Previous films frequently tried to make Peter’s journey about his abilities instead of his responsibilities and it’s always been a mistake. In Homecoming, the struggle comes from Peter’s desire to do more, to be more than just a high schooler – a universal feeling that everyone in their teens encounters. No longer a child, not yet an adult, Peter believes himself ready to join the Avengers despite having so much to learn. Smartly, the story applies this notion by keeping Peter’s focus on an antagonist – I hesitate to call Toomes a villain– whose mission is small – he only wants to do right by his family. Keaton, an actor who’s enjoying a wonderful resurgence lately, is fantastic in the role. Keaton never feels like a larger-than-life character – a technique many of the actor’s playing villains use – but rather like a honest, real individual who, for the sake of his family, has been driven to a life he’d rather not be in. It’s the deep performance characterization lost to Spider-Man films since Spider-Man 3’s deeply tragic Flint Marko, a.k.a Sandman, as played by Thomas Haden Church. There is no city-destroying, apocalypse-preventing, end-of-life-as-we-know-it battle that Peter must overcome. Rather, his opponent is a man, much like Peter, who’s smart, clever, and only trying to do right by the ones he loves. The rest of the supporting cast is chock full of wonderful actors bringing to life some well-known and some lesser known characters from Spider-Man lore. However, to dive into who they are and what they do would ruin many of the wonderful twisty surprises of Homecoming.


Keaton and Michael Chernus as Phineas Mason.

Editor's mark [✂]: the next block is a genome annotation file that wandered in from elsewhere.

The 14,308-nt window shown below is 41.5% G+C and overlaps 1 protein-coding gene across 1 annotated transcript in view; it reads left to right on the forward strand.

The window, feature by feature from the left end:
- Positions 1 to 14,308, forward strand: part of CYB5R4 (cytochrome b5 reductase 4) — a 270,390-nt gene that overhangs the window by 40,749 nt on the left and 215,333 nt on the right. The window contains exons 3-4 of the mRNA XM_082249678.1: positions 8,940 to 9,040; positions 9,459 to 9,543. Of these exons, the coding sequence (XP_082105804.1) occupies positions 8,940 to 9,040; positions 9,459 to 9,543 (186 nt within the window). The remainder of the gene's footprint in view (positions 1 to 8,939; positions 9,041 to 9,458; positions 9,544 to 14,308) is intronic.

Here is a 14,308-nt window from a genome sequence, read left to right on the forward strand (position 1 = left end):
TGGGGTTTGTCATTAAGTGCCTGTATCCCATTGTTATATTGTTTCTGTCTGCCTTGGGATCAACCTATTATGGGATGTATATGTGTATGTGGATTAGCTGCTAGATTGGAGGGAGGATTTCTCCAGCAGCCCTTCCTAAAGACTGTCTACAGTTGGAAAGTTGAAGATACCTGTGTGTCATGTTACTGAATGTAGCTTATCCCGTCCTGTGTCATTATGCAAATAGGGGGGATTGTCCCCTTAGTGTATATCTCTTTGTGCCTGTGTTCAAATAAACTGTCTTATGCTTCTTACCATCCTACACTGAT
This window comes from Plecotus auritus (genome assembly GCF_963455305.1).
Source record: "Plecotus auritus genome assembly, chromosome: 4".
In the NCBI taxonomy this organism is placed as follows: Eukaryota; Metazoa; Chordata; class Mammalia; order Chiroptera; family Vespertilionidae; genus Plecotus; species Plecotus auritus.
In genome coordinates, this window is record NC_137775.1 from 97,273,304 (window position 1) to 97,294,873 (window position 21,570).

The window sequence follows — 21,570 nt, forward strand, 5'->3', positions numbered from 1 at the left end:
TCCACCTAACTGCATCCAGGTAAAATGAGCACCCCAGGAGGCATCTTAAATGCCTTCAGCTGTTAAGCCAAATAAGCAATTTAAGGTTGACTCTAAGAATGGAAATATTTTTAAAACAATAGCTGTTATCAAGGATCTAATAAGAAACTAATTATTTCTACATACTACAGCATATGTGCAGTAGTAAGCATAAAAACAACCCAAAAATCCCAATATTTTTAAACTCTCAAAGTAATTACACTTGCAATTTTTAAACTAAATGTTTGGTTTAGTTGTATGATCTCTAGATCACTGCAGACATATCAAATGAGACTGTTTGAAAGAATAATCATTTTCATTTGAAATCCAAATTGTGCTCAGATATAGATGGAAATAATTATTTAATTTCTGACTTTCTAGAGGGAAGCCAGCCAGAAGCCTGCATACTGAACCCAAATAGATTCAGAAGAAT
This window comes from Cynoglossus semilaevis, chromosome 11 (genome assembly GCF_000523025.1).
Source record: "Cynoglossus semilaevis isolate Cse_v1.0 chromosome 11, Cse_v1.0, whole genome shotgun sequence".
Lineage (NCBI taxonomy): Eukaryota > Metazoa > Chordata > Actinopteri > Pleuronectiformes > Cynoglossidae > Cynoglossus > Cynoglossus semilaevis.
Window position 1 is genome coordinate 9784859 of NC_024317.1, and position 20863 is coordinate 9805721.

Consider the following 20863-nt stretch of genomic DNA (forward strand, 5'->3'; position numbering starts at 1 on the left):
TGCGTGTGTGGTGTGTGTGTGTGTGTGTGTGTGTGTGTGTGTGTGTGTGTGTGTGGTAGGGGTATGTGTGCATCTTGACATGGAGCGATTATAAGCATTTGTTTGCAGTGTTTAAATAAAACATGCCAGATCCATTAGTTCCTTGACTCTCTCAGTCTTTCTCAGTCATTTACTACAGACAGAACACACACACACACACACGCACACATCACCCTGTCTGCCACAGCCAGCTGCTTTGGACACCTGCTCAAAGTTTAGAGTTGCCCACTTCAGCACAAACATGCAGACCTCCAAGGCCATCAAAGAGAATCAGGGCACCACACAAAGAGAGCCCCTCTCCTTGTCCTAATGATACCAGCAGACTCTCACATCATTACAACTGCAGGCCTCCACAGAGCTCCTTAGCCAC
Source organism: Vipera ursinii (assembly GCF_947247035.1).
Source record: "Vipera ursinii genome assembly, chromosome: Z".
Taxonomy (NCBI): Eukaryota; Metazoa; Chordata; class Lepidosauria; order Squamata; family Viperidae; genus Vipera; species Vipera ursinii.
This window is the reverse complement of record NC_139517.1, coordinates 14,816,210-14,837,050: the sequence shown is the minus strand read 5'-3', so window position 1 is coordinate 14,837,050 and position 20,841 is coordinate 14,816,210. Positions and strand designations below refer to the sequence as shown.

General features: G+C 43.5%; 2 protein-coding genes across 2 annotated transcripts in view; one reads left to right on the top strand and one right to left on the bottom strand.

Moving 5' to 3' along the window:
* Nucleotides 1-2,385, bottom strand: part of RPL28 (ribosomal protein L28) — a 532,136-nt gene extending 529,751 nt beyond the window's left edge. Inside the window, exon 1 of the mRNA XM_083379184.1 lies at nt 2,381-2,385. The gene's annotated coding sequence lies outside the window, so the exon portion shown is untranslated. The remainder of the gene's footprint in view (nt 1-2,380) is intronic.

And what would any comic book movie be without Easter eggs reminding audiences of stories past or hinting at stories to come. Homecoming is brimming with them – from 80s movie references to deep dives into the Spider-verse – and, just like in the source material, they’re all subtly woven into the fabric of the story instead of shouting “look at me! I’m a thing you should understand!” This suggests an increased maturity from both Sony and Marvel who both tend to lean toward waving their geekdom in front of audiences for the sake of that delightful “I know that” moment. As much fun as that is, waving Easter eggs like this disrupts the story for general audiences and aren’t worth the pause in narrative. Not only are the Easter eggs in Homecoming largely subtle, but their brilliance is beyond description. (LGM!)


Spider-Man takes a moment.

However, not everything is wine and roses in Homecoming. Though the story smartly doesn’t delve into Peter’s past – a story that’s been rehashed over-and-over in five other films – Homecoming feels a bit slow in the first part as it takes too much time setting up this world. It’s not boring, but it could be trimmed to increase the pace and get to the meat of the story faster. Additionally, while it’s wonderful not to have a large, exhaustive final act battle to contend with, the final battle does take place at night t which makes the action hard to follow. That said, the film ends beautifully.


Spider-Man and the “Avengers”.

If you haven’t figured it out by now, Spider-Man: Homecoming is an absolute delight. It mixes the discomfort of growing up with the joy inherent in the character of Spider-Man. It shrugs off saccharine teen drama for the MCU hijinks that make coming to their movies so much fun. Oh, and make sure you stay through the credits for what’s possibly the best stinger in all of the MCU. So rejoice, true believers, your favorite web-slinger is back!

Final Score: 4 out of 5.

A shorter version of this review was originally published for CLTure on their site on June 30th, 2017.